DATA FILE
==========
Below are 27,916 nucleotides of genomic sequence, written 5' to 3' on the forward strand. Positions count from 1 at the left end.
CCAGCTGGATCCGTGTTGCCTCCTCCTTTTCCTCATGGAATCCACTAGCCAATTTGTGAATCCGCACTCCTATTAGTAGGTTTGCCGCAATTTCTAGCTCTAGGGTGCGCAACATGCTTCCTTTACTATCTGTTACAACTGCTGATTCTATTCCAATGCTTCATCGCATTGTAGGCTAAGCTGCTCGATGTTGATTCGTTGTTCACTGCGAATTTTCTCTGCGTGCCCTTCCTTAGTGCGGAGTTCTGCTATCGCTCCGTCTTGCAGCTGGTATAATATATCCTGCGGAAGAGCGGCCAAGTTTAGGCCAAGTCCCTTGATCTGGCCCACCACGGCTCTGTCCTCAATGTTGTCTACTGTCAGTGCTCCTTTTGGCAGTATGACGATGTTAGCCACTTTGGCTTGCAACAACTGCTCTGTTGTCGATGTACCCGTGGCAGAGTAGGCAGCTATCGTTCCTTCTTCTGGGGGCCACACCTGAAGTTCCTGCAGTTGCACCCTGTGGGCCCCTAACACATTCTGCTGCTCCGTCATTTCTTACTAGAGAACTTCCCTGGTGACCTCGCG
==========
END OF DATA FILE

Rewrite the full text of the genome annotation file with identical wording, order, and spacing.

Below are 27,916 nucleotides of genomic sequence, written 5' to 3' on the forward strand. Positions count from 1 at the left end.
CCAGCTGGATCCGTGTTGCCTCCTCCTTTTCCTCATGGAATCCACTAGCCAATTTGTGAATCCGCACTCCTATTAGTAGGTTTGCCGCAATTTCTAGCTCTAGGGTGCGCAACATGCTTCCTTTACTATCTGTTACAACTGCTGATTCTATTCCAATGCTTCATCGCATTGTAGGCTAAGCTGCTCGATGTTGATTCGTTGTTCACTGCGAATTTTCTCTGCGTGCCCTTCCTTAGTGCGGAGTTCTGCTATCGCTCCGTCTTGCAGCTGGTATAATATATCCTGCGGAAGAGCGGCCAAGTTTAGGCCAAGTCCCTTGATCTGGCCCACCACGGCTCTGTCCTCAATGTTGTCTACTGTCAGTGCTCCTTTTGGCAGTATGACGATGTTAGCCACTTTGGCTTGCAACAACTGCTCTGTTGTCGATGTACCCGTGGCAGAGTAGGCAGCTATCGTTCCTTCTTCTGGGGGCCACACCTGAAGTTCCTGCAGTTGCACCCTGTGGGCCCCTAACACATTCTGCTGCTCCGTCATTTCTTACTAGAGAACTTCCCTGGTGACCTCGCG